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 Seq.(Seq.(Seq.)) seeking sod (Posted on 2009-03-01)
A sequence {S(x)}, each of whose terms is a positive integer, is defined as:

S(x) = x/2, if x is even, and:

S(x) = x+3, if x is odd

Given that n is an odd positive integer and, S(S(S(n))) = 27, determine sod(n).

Note: sod(n) denotes the sum of the base-10 digits of n.

 No Solution Yet Submitted by K Sengupta Rating: 1.0000 (1 votes)

Comments: ( Back to comment list | You must be logged in to post comments.)
 re: True but unprovable Comment 3 of 3 |
(In reply to True but unprovable by Steve Herman)

another cycle is 3,6,3

s(3)=3+3=6

s(6)=6/3=3

s(3)=3+3=6

And this can be proven easily for all integers n.

first prove for n=1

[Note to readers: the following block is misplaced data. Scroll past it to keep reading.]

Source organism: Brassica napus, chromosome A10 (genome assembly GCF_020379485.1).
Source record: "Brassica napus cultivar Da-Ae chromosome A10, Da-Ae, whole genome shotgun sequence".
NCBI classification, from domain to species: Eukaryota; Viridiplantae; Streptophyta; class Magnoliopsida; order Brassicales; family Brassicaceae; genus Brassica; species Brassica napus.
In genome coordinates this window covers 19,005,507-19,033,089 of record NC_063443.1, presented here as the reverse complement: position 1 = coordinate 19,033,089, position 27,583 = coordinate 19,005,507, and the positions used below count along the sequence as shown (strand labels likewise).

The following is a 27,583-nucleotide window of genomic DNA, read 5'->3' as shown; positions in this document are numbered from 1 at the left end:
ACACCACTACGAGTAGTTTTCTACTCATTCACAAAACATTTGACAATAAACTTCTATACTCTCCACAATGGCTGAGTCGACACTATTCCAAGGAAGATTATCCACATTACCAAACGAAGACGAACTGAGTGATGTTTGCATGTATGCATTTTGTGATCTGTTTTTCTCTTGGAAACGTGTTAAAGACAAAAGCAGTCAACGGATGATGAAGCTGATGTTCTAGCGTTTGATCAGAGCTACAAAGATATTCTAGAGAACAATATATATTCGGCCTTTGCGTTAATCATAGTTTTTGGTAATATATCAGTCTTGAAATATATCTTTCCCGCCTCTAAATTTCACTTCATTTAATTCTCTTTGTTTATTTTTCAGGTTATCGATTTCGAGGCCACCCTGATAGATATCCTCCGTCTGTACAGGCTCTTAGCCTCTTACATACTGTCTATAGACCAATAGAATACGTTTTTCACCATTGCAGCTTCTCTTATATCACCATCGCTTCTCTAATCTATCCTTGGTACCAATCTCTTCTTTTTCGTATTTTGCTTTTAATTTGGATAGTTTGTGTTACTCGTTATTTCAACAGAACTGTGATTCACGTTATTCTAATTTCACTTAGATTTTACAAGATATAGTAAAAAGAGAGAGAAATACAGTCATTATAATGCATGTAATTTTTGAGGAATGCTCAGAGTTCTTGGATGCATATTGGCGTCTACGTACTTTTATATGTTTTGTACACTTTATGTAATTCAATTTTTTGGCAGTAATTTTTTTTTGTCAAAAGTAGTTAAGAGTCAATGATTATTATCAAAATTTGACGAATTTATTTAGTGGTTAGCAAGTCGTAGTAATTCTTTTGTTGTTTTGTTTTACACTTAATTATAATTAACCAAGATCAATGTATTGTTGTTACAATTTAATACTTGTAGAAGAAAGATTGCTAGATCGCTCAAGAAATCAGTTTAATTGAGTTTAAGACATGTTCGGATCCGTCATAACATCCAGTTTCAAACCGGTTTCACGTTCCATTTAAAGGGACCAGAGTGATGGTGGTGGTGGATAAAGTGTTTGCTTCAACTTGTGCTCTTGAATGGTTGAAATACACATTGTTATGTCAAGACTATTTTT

s(1)=4

s(4)=2

s(2)=1

thus it cycles.

Now assume it cycles with either 4,2,1 or 3,6 for all integers less than n

if n is even the we have n=2k

s(n)=k<n and thus by assumption will eventually cycle

on the other hand if n is odd then n=2k+1

s(n)=2k+4

s(2k+4)=k+2

k+2<2k when k>2 and since 2 is part of one of the cycles then n will eventually cycle for all integer values.

Edited on March 2, 2009, 8:06 pm
 Posted by Daniel on 2009-03-02 19:34:39

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